Airlines slump as EasyJet blames Brexit for weak outlook
INTERNATIONAL – British low-cost carrier easyJet warned on Monday that demand for tickets and prices were coming under pressure because of Brexit jitters and a weaker economic outlook, sending shares in European airlines lower.
In a trading update, easyJet confirmed its previous expectations for a 275 million pound ($360 million) loss in the six months to the end of March but added it was concerned by signs of a weakening consumer mood and softer ticket yields across Europe.
Shares in the company sank 8 percent in response and those in Ryanair, British Airways-owner IAG, Air France KLM and Deutsche Lufthansa were among the worst performers on the pan-European STOXX 600 index as investors worried about the peak summer season.
“There is a slowdown and the uncertainty around Brexit is affecting the consumer confidence in the third quarter and also going into the fourth quarter,” Easyjet Chief Executive Officer Johan Lundgren told analysts.
“We also expect the overall environment in Europe to get worse, because that’s what (air traffic network) Eurocontrol has signaled.”
Easyjet had previously been among the more bullish voices in the sector on the fallout of Britain’s progress on leaving the EU, playing down the risks when it raised dividend payouts last November.
It said on Monday that it expected revenue per seat at constant currency to be slightly higher in the second half, having fallen 7.3 percent as it invested in new capacity in the first half. It gave no numbers on the outlook for the next six months other than to say that it was now “more cautious”.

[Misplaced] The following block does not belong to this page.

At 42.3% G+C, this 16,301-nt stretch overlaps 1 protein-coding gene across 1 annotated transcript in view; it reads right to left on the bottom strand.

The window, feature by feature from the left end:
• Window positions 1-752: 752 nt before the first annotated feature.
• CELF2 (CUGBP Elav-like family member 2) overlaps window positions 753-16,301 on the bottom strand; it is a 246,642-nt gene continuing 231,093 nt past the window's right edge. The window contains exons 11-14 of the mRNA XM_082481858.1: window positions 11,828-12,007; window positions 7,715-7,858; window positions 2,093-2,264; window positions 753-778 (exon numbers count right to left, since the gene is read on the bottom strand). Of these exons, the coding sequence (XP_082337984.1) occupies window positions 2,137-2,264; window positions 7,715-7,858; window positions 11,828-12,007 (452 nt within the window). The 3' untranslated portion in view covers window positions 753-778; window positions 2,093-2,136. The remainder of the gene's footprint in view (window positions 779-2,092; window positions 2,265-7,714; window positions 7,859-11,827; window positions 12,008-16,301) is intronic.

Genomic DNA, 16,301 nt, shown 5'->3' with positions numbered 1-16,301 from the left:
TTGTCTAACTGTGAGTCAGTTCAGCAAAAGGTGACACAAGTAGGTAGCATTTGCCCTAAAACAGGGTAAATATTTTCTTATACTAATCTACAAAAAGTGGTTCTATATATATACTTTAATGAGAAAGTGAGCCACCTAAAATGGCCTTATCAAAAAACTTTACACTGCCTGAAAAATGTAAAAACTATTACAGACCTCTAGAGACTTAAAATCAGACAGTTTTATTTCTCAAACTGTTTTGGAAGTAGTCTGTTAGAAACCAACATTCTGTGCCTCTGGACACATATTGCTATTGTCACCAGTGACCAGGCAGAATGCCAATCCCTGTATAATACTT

European airlines are already battling over-capacity and high fuel costs. Iceland’s WOW air was the latest casualty last Thursday, halting operations and cancelling all future flights after failing to raise more funds.
Airline chiefs said last month that while carriers will be able to withstand the impact of Britain leaving the European Union, even without a deal, the lack of political progress is frustrating and has dampened consumer demand.
Britain and the EU have said that flights will continue, even in the event that there is a no-deal Brexit and Easyjet said it was sure that it would be flying as usual.
Lundgren said easyJet would not make any radical changes to capacity in response to the weakness and said the carrier expects full-year capacity to be about 10 percent higher.
“Higher fuel costs are hitting profits and with Brexit potentially impacting travel regulations and currency markets, customers are understandably waiting for more certainty before booking,” Hargreaves Lansdown analyst George Salmon said.
“The group reckons demand will pick up later in the year, but a more pragmatic observer would say it’s difficult to put a timeframe on when Westminster and the EU 27 will solve the Brexit puzzle.”Reuters